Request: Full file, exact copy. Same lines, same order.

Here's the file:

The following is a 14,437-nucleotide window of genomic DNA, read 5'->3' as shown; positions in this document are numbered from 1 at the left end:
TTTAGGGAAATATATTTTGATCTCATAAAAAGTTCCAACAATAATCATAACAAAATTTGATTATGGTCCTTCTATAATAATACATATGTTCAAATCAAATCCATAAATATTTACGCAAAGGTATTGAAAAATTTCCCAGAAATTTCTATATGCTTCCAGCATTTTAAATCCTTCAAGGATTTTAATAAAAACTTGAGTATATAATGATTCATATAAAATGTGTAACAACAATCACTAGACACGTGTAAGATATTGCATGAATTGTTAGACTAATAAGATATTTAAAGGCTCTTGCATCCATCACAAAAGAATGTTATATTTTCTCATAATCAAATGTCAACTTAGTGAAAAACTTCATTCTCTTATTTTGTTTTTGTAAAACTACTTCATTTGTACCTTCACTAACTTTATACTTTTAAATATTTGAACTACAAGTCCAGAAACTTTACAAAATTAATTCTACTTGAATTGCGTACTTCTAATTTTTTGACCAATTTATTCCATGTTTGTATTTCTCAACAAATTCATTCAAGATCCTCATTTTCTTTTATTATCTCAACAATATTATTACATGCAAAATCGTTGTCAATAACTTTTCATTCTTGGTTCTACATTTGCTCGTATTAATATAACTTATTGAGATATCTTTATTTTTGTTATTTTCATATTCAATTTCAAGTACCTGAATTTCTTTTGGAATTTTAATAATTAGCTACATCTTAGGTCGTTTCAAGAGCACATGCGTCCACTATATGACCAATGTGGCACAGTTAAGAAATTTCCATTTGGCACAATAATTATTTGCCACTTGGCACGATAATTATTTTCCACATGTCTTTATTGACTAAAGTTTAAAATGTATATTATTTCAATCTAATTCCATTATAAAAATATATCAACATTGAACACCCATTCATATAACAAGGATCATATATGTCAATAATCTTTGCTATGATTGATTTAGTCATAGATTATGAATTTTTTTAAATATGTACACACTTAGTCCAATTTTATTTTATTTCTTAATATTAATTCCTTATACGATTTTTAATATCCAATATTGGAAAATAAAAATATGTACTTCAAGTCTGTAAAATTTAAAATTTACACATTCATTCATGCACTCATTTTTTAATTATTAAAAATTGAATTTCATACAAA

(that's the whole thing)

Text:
The following is a 14,437-nucleotide window of genomic DNA, read 5'->3' as shown; positions in this document are numbered from 1 at the left end:
TTTAGGGAAATATATTTTGATCTCATAAAAAGTTCCAACAATAATCATAACAAAATTTGATTATGGTCCTTCTATAATAATACATATGTTCAAATCAAATCCATAAATATTTACGCAAAGGTATTGAAAAATTTCCCAGAAATTTCTATATGCTTCCAGCATTTTAAATCCTTCAAGGATTTTAATAAAAACTTGAGTATATAATGATTCATATAAAATGTGTAACAACAATCACTAGACACGTGTAAGATATTGCATGAATTGTTAGACTAATAAGATATTTAAAGGCTCTTGCATCCATCACAAAAGAATGTTATATTTTCTCATAATCAAATGTCAACTTAGTGAAAAACTTCATTCTCTTATTTTGTTTTTGTAAAACTACTTCATTTGTACCTTCACTAACTTTATACTTTTAAATATTTGAACTACAAGTCCAGAAACTTTACAAAATTAATTCTACTTGAATTGCGTACTTCTAATTTTTTGACCAATTTATTCCATGTTTGTATTTCTCAACAAATTCATTCAAGATCCTCATTTTCTTTTATTATCTCAACAATATTATTACATGCAAAATCGTTGTCAATAACTTTTCATTCTTGGTTCTACATTTGCTCGTATTAATATAACTTATTGAGATATCTTTATTTTTGTTATTTTCATATTCAATTTCAAGTACCTGAATTTCTTTTGGAATTTTAATAATTAGCTACATCTTAGGTCGTTTCAAGAGCACATGCGTCCACTATATGACCAATGTGGCACAGTTAAGAAATTTCCATTTGGCACAATAATTATTTGCCACTTGGCACGATAATTATTTTCCACATGTCTTTATTGACTAAAGTTTAAAATGTATATTATTTCAATCTAATTCCATTATAAAAATATATCAACATTGAACACCCATTCATATAACAAGGATCATATATGTCAATAATCTTTGCTATGATTGATTTAGTCATAGATTATGAATTTTTTTAAATATGTACACACTTAGTCCAATTTTATTTTATTTCTTAATATTAATTCCTTATACGATTTTTAATATCCAATATTGGAAAATAAAAATATGTACTTCAAGTCTGTAAAATTTAAAATTTACACATTCATTCATGCACTCATTTTTTAATTATTAAAAATTGAATTTCATACAAA